NOTE: This is a “reprint” of my blog post to Kodak’s previous “A Thousand Words” blog.
There’s nothing like a paint chip, a can of paint and a large painted textured wall to remind us of the relationship between color, light, texture and perception – both in real life and in the pictures we capture! Like some of my fellow Kodak bloggers, I too am doing some home remodeling. I’ve been without a kitchen for more than two years now, so we were ecstatic when we recently started painting our kitchen and great room. We were looking for a nice warm, earthy gold color to give the room a cozy feeling and to complement our cabinets. I picked up a number of paint chips that looked like they had potential:
I placed them next to a piece of cabinet filler to see how they’d look with our cabinet color:
I even looked at the final candidates under different lighting conditions. We finally settled on a color called “Warm Cocoon.” Sounds cozy and inviting, right? To be really sure before we painted the walls, we bought one gallon of that color and one gallon of another color that we were considering for adjacent rooms. When I opened the can of Warm Cocoon, I was a little alarmed by the orange sherbet color staring back at me. “It’s ok,” I told myself – “when it dries, it’ll be the perfect color!” We painted a couple of 20”x30” remnant pieces of textured drywall with our exciting new colors. When the orange sherbet dried, it really did look like the Warm Cocoon we were hoping for. It also looked great next to the cabinets and other wall color. Off to the store to buy more paint so we could do the whole room. A little taping and an excellent paint sprayer and we had the paint on the walls in no time. This is really exciting!
Hmmm… The color is looking a little loud and a little orange – what happened to warm and cozy?! Let’s wait until it dries and take a look at it in the morning in the sunlight. Well, it took us less than 24 hours to realize that we wouldn’t be able to live with Warm Cocoon staring back at us. There were some areas of the wall under certain lighting conditions that did look like that warm gold we had envisioned, but unfortunately we could not deny that the majority of the time the walls just looked too orange.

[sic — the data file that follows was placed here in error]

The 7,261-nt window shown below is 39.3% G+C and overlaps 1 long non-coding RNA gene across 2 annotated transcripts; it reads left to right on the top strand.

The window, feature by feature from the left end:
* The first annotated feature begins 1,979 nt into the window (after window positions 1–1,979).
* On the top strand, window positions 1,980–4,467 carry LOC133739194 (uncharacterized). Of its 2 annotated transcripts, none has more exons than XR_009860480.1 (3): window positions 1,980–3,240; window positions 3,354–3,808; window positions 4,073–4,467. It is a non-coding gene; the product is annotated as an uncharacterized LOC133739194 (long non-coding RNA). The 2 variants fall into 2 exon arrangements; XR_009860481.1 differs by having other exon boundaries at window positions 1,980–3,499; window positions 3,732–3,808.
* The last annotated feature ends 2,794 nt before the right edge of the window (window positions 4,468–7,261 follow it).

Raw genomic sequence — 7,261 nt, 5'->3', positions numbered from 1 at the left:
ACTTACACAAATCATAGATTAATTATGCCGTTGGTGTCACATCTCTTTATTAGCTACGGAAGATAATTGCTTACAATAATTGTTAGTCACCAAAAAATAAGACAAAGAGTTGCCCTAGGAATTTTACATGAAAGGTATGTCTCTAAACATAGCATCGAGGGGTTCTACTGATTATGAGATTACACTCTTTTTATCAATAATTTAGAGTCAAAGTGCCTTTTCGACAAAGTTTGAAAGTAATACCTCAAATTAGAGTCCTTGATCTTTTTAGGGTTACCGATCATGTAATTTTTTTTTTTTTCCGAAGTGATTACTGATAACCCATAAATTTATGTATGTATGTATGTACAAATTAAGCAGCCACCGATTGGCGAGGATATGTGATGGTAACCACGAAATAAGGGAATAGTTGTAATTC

A little revisit with the paint chips, a trip back to the store to get more paint and we were ready for some “Calm Air.” Ooooh, ahhhhh – there’s that warm and cozy color we were hoping for! Here are some pictures to show some of the contrast in the two colors:
Notice how Calm Air looks gold next to Warm Cocoon and vice versa. Lighting, perception and camera auto adjustments all play a role in the color of our digital pictures! Although the Calm Air looks more tan or taupe in the second picture, it really does look more golden in person and on the walls. Here’s a picture that best captures the essence of the Warm Air color, as seen next to the ceiling and the cabinet:
So how does this affect my photography? It reminds me to keep in mind that surrounding colors, texture and lighting can influence the overall impact and emotion of a picture. I often focus on the central subject and don’t always think about the surrounding environment. This can be important, especially when you do have some control over what will be in the background of a shot. A little color theory can go a long way to improve your pictures. Want to learn more about color theory and photography? Check out Chris Rutter’s Color Theory Fundamentals for Digital Photography and other resources on the web.